Li was arrested in Florida in January 2013 on federal charges brought under seal in New Jersey and shortly after arriving in the country. Before he was arrested, he purchased two endangered black rhinoceros horns from an undercover USFWS agent in a Miami Beach hotel room for $59,000 while attending an antique show. Li was arrested as part of “Operation Crash” – a nationwide effort led by the USFWS and the Justice Department to investigate and prosecute those involved in the black market trade of rhinoceros horns and other protected species.

In papers filed in Newark federal court, Li admitted that he was the “boss” of three antique dealers in the United States whom he paid to help obtain wildlife items and smuggle them to him via Hong Kong. One of those individuals was Qiang Wang, aka “Jeffrey Wang,” who was sentenced to 37 months in prison on Dec. 5, 2013, in the Southern District of New York. Li played a leadership and organizational role in the smuggling conspiracy by arranging for financing to pay for the wildlife, purchasing and negotiating prices, directing how to smuggle the items out of the United States, and getting the assistance of additional collaborators in Hong Kong to receive the goods and smuggle them to him in mainland China.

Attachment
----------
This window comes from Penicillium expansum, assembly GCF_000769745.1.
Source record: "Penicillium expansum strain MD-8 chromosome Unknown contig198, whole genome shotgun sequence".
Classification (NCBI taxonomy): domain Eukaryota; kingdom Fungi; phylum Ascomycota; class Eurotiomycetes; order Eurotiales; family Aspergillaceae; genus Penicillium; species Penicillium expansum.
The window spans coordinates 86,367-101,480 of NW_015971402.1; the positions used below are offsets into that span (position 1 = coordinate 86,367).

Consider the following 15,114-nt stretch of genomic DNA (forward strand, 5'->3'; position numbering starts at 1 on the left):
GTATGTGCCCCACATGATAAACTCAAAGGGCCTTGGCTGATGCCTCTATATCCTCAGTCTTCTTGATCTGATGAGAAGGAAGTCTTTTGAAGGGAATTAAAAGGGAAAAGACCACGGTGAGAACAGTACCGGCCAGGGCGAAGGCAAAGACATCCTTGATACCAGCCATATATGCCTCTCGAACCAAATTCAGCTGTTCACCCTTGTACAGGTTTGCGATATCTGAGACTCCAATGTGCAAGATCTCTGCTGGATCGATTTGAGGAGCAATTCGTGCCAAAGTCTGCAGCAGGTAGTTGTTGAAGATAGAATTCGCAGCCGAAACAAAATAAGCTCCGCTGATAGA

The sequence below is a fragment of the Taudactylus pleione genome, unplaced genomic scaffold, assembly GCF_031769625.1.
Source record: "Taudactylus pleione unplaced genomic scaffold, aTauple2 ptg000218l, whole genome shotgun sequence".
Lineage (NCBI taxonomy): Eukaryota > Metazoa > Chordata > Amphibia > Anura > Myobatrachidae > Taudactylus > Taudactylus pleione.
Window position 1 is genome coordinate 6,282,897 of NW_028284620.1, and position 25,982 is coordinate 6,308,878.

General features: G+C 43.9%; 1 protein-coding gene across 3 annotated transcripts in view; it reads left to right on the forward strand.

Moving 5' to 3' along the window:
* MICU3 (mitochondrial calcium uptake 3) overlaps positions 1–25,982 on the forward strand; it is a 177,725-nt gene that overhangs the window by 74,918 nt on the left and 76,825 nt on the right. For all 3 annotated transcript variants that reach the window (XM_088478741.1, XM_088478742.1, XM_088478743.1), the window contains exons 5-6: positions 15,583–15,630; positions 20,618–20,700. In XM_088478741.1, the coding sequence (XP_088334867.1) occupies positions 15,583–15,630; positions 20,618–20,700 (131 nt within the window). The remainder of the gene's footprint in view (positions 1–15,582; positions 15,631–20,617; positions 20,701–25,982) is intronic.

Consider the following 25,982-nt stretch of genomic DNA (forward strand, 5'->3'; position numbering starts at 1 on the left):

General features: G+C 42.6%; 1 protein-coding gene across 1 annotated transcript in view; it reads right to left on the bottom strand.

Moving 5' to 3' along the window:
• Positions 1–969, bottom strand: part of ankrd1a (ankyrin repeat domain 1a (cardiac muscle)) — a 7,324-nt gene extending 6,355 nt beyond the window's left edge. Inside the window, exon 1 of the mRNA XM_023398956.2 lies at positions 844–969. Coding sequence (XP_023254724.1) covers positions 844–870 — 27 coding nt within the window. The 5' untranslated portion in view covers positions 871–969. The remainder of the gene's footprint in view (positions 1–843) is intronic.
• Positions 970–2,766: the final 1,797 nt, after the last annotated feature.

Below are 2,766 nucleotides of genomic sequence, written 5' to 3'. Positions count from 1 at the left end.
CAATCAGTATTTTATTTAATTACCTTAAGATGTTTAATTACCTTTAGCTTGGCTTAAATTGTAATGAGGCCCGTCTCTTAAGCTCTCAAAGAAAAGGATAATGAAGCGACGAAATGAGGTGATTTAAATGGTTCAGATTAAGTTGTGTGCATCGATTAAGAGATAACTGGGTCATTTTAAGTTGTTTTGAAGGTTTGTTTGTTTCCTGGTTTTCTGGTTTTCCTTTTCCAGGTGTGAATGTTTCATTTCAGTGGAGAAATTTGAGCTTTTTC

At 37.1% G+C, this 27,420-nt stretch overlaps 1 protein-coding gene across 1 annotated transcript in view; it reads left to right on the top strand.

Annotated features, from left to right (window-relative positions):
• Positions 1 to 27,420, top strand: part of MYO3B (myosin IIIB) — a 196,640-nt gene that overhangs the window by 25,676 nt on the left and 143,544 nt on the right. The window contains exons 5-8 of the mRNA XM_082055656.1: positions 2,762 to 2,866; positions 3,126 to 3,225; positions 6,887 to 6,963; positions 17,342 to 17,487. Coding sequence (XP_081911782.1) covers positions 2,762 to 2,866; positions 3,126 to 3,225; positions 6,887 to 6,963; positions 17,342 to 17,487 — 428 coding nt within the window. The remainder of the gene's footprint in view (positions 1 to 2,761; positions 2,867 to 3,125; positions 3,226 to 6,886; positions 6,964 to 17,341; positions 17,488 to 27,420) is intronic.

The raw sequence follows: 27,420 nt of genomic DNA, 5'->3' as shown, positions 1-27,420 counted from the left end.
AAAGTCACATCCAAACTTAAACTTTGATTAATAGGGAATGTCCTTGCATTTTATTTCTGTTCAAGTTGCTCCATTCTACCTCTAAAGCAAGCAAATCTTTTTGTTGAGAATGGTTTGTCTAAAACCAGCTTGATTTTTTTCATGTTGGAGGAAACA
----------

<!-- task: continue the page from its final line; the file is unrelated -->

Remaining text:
In addition to the prison term, Judge Salas ordered Li to serve two years of supervised release and to forfeit $3.5 million in proceeds of his criminal activity as well as several Asian artifacts. Various ivory objects seized by the USFWS as part of the investigation have also been surrendered.

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The result of Mr. Zhifei Li’s greed…